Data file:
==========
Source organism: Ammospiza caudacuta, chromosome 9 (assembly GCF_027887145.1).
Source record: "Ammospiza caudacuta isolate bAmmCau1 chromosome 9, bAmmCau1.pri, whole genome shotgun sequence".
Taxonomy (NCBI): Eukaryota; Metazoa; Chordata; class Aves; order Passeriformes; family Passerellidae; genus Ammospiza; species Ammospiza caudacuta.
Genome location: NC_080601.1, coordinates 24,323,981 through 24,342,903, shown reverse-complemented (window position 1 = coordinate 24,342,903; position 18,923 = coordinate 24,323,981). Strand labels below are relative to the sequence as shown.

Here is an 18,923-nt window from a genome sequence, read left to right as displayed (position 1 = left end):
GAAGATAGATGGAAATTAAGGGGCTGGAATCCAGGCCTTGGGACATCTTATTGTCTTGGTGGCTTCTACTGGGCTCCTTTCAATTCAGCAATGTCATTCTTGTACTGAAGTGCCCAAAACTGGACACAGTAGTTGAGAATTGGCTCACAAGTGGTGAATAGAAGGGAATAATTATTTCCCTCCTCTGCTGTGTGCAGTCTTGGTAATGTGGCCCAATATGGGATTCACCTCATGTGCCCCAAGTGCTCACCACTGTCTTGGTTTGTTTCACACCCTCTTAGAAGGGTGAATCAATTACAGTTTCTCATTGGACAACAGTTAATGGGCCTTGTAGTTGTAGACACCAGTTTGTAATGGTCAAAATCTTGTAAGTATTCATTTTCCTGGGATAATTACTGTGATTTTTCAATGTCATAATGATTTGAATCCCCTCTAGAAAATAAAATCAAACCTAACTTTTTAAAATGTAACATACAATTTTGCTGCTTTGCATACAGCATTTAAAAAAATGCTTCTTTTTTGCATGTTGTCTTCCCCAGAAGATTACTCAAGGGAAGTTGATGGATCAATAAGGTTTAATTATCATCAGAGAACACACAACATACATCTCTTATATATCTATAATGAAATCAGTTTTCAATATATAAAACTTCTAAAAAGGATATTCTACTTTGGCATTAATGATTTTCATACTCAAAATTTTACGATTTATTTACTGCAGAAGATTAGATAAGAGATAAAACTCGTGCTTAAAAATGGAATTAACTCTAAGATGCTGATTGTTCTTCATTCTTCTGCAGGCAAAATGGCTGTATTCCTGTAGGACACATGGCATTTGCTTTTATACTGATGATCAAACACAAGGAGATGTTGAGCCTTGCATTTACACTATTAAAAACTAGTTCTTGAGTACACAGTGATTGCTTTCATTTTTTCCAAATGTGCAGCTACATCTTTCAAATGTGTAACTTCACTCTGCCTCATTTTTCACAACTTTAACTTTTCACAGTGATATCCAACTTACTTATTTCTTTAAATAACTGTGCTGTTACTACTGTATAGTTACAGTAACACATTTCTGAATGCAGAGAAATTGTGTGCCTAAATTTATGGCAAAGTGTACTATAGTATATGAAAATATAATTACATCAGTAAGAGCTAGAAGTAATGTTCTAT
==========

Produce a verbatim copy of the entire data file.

Source organism: Ammospiza caudacuta, chromosome 9 (assembly GCF_027887145.1).
Source record: "Ammospiza caudacuta isolate bAmmCau1 chromosome 9, bAmmCau1.pri, whole genome shotgun sequence".
Taxonomy (NCBI): Eukaryota; Metazoa; Chordata; class Aves; order Passeriformes; family Passerellidae; genus Ammospiza; species Ammospiza caudacuta.
Genome location: NC_080601.1, coordinates 24,323,981 through 24,342,903, shown reverse-complemented (window position 1 = coordinate 24,342,903; position 18,923 = coordinate 24,323,981). Strand labels below are relative to the sequence as shown.

Here is an 18,923-nt window from a genome sequence, read left to right as displayed (position 1 = left end):
GAAGATAGATGGAAATTAAGGGGCTGGAATCCAGGCCTTGGGACATCTTATTGTCTTGGTGGCTTCTACTGGGCTCCTTTCAATTCAGCAATGTCATTCTTGTACTGAAGTGCCCAAAACTGGACACAGTAGTTGAGAATTGGCTCACAAGTGGTGAATAGAAGGGAATAATTATTTCCCTCCTCTGCTGTGTGCAGTCTTGGTAATGTGGCCCAATATGGGATTCACCTCATGTGCCCCAAGTGCTCACCACTGTCTTGGTTTGTTTCACACCCTCTTAGAAGGGTGAATCAATTACAGTTTCTCATTGGACAACAGTTAATGGGCCTTGTAGTTGTAGACACCAGTTTGTAATGGTCAAAATCTTGTAAGTATTCATTTTCCTGGGATAATTACTGTGATTTTTCAATGTCATAATGATTTGAATCCCCTCTAGAAAATAAAATCAAACCTAACTTTTTAAAATGTAACATACAATTTTGCTGCTTTGCATACAGCATTTAAAAAAATGCTTCTTTTTTGCATGTTGTCTTCCCCAGAAGATTACTCAAGGGAAGTTGATGGATCAATAAGGTTTAATTATCATCAGAGAACACACAACATACATCTCTTATATATCTATAATGAAATCAGTTTTCAATATATAAAACTTCTAAAAAGGATATTCTACTTTGGCATTAATGATTTTCATACTCAAAATTTTACGATTTATTTACTGCAGAAGATTAGATAAGAGATAAAACTCGTGCTTAAAAATGGAATTAACTCTAAGATGCTGATTGTTCTTCATTCTTCTGCAGGCAAAATGGCTGTATTCCTGTAGGACACATGGCATTTGCTTTTATACTGATGATCAAACACAAGGAGATGTTGAGCCTTGCATTTACACTATTAAAAACTAGTTCTTGAGTACACAGTGATTGCTTTCATTTTTTCCAAATGTGCAGCTACATCTTTCAAATGTGTAACTTCACTCTGCCTCATTTTTCACAACTTTAACTTTTCACAGTGATATCCAACTTACTTATTTCTTTAAATAACTGTGCTGTTACTACTGTATAGTTACAGTAACACATTTCTGAATGCAGAGAAATTGTGTGCCTAAATTTATGGCAAAGTGTACTATAGTATATGAAAATATAATTACATCAGTAAGAGCTAGAAGTAATGTTCTAT